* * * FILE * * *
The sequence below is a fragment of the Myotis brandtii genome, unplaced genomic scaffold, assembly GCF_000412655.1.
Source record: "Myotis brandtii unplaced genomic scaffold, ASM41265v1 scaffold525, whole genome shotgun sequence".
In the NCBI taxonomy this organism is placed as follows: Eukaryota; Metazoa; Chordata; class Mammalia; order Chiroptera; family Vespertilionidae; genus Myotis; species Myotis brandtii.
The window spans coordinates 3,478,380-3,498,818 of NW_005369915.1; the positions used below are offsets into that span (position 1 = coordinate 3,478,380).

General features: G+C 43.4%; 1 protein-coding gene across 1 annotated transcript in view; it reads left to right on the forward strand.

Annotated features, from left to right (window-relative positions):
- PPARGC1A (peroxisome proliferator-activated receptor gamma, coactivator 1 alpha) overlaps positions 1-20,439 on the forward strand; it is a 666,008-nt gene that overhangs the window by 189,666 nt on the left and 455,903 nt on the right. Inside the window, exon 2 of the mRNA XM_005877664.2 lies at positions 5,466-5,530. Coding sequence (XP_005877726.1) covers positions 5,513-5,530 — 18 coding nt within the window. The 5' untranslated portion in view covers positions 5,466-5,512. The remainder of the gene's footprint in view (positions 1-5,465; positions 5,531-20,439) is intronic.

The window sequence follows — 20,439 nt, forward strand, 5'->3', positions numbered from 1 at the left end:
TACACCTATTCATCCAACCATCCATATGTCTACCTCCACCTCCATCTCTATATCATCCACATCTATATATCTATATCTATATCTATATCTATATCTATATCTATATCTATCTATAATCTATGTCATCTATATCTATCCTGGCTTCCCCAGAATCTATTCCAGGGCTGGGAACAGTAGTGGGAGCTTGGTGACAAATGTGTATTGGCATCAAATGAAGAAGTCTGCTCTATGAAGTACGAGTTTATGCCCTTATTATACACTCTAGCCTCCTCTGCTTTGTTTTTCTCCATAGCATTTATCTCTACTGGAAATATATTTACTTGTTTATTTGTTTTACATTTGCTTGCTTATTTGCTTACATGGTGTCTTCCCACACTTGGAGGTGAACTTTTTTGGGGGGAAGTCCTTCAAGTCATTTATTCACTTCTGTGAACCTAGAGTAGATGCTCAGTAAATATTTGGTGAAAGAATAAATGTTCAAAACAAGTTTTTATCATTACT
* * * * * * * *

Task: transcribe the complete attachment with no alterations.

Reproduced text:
The sequence below is a fragment of the Myotis brandtii genome, unplaced genomic scaffold, assembly GCF_000412655.1.
Source record: "Myotis brandtii unplaced genomic scaffold, ASM41265v1 scaffold525, whole genome shotgun sequence".
In the NCBI taxonomy this organism is placed as follows: Eukaryota; Metazoa; Chordata; class Mammalia; order Chiroptera; family Vespertilionidae; genus Myotis; species Myotis brandtii.
The window spans coordinates 3,478,380-3,498,818 of NW_005369915.1; the positions used below are offsets into that span (position 1 = coordinate 3,478,380).

General features: G+C 43.4%; 1 protein-coding gene across 1 annotated transcript in view; it reads left to right on the forward strand.

Annotated features, from left to right (window-relative positions):
- PPARGC1A (peroxisome proliferator-activated receptor gamma, coactivator 1 alpha) overlaps positions 1-20,439 on the forward strand; it is a 666,008-nt gene that overhangs the window by 189,666 nt on the left and 455,903 nt on the right. Inside the window, exon 2 of the mRNA XM_005877664.2 lies at positions 5,466-5,530. Coding sequence (XP_005877726.1) covers positions 5,513-5,530 — 18 coding nt within the window. The 5' untranslated portion in view covers positions 5,466-5,512. The remainder of the gene's footprint in view (positions 1-5,465; positions 5,531-20,439) is intronic.

The window sequence follows — 20,439 nt, forward strand, 5'->3', positions numbered from 1 at the left end:
TACACCTATTCATCCAACCATCCATATGTCTACCTCCACCTCCATCTCTATATCATCCACATCTATATATCTATATCTATATCTATATCTATATCTATATCTATATCTATCTATAATCTATGTCATCTATATCTATCCTGGCTTCCCCAGAATCTATTCCAGGGCTGGGAACAGTAGTGGGAGCTTGGTGACAAATGTGTATTGGCATCAAATGAAGAAGTCTGCTCTATGAAGTACGAGTTTATGCCCTTATTATACACTCTAGCCTCCTCTGCTTTGTTTTTCTCCATAGCATTTATCTCTACTGGAAATATATTTACTTGTTTATTTGTTTTACATTTGCTTGCTTATTTGCTTACATGGTGTCTTCCCACACTTGGAGGTGAACTTTTTTGGGGGGAAGTCCTTCAAGTCATTTATTCACTTCTGTGAACCTAGAGTAGATGCTCAGTAAATATTTGGTGAAAGAATAAATGTTCAAAACAAGTTTTTATCATTACT